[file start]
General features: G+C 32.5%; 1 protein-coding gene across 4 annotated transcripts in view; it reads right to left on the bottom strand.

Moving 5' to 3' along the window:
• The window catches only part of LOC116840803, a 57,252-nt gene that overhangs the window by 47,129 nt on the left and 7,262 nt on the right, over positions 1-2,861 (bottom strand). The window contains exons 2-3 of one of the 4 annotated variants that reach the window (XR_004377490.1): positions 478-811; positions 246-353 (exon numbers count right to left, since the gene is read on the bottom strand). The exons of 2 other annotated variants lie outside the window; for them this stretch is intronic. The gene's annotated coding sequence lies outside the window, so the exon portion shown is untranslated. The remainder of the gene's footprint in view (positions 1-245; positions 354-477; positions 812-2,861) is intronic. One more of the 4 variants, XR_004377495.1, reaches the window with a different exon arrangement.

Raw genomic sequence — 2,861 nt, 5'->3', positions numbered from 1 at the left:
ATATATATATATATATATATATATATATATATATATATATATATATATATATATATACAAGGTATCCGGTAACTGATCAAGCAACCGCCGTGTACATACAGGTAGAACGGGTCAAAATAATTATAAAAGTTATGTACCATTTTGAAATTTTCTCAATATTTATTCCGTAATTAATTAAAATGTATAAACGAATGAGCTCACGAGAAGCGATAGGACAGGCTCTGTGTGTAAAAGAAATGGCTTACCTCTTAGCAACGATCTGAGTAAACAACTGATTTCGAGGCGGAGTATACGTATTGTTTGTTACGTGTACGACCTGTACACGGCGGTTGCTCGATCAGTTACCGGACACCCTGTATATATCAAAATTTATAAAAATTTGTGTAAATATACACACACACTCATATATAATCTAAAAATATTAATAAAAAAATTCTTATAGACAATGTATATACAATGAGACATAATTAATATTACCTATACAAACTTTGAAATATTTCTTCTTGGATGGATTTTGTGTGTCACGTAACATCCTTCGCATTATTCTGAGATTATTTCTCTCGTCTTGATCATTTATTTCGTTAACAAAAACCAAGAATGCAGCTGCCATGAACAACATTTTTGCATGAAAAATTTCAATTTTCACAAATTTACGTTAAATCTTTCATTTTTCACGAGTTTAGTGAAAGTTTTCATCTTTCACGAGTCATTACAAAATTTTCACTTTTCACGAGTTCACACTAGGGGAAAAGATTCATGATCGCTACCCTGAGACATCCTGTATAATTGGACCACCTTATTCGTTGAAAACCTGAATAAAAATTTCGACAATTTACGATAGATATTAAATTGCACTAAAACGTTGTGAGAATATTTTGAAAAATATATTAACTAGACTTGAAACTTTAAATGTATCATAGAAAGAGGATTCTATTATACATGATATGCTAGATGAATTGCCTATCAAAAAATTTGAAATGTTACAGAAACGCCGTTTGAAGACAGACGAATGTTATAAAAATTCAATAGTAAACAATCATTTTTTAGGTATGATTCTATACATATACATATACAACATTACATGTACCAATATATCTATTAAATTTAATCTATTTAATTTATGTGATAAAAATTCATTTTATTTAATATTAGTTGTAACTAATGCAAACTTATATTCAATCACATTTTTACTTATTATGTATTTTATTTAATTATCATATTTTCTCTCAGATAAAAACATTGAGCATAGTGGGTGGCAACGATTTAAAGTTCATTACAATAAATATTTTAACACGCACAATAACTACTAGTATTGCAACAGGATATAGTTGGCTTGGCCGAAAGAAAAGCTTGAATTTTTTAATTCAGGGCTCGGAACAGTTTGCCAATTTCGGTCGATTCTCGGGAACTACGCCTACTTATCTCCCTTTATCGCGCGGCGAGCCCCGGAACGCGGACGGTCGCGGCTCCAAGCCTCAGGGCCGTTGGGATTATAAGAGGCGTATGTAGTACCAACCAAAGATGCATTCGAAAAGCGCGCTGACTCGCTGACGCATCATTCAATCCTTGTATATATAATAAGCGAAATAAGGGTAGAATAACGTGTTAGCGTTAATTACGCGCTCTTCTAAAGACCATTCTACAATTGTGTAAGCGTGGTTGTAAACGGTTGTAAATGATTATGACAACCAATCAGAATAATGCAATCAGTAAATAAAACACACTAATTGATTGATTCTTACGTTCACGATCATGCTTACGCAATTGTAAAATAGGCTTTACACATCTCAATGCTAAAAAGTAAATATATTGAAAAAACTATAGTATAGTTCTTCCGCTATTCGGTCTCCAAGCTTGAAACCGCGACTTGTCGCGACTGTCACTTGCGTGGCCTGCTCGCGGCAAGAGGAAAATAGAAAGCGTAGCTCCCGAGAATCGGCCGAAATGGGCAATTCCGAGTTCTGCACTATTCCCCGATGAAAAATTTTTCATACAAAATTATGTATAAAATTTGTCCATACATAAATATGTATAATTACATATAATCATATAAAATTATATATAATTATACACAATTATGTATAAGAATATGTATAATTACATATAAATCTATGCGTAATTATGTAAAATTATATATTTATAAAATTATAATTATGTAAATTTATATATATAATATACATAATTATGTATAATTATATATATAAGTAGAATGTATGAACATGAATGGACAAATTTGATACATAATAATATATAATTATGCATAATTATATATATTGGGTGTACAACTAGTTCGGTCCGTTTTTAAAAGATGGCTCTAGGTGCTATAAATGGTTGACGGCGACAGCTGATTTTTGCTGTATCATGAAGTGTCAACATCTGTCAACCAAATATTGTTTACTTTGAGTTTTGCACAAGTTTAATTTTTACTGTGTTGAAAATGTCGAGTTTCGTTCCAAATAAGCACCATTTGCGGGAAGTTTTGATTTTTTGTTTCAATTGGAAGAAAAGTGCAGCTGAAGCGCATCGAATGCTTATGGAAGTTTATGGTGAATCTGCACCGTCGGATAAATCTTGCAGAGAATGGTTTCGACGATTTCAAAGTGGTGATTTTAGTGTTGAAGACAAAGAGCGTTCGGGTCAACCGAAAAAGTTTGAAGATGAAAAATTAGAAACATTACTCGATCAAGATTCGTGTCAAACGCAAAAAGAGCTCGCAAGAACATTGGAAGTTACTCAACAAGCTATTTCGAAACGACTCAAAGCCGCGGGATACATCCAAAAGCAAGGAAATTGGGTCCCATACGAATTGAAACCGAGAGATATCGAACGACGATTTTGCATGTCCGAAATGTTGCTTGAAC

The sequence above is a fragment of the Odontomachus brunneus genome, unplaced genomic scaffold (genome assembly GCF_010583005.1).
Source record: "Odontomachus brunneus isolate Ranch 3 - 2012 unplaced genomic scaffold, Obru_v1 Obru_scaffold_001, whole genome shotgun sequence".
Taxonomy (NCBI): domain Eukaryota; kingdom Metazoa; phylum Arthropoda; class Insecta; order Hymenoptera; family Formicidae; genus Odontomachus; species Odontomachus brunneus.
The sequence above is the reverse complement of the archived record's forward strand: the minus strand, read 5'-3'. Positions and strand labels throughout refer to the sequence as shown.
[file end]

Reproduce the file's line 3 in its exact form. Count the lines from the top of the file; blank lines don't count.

• The window catches only part of LOC116840803, a 57,252-nt gene that overhangs the window by 47,129 nt on the left and 7,262 nt on the right, over positions 1-2,861 (bottom strand). The window contains exons 2-3 of one of the 4 annotated variants that reach the window (XR_004377490.1): positions 478-811; positions 246-353 (exon numbers count right to left, since the gene is read on the bottom strand). The exons of 2 other annotated variants lie outside the window; for them this stretch is intronic. The gene's annotated coding sequence lies outside the window, so the exon portion shown is untranslated. The remainder of the gene's footprint in view (positions 1-245; positions 354-477; positions 812-2,861) is intronic. One more of the 4 variants, XR_004377495.1, reaches the window with a different exon arrangement.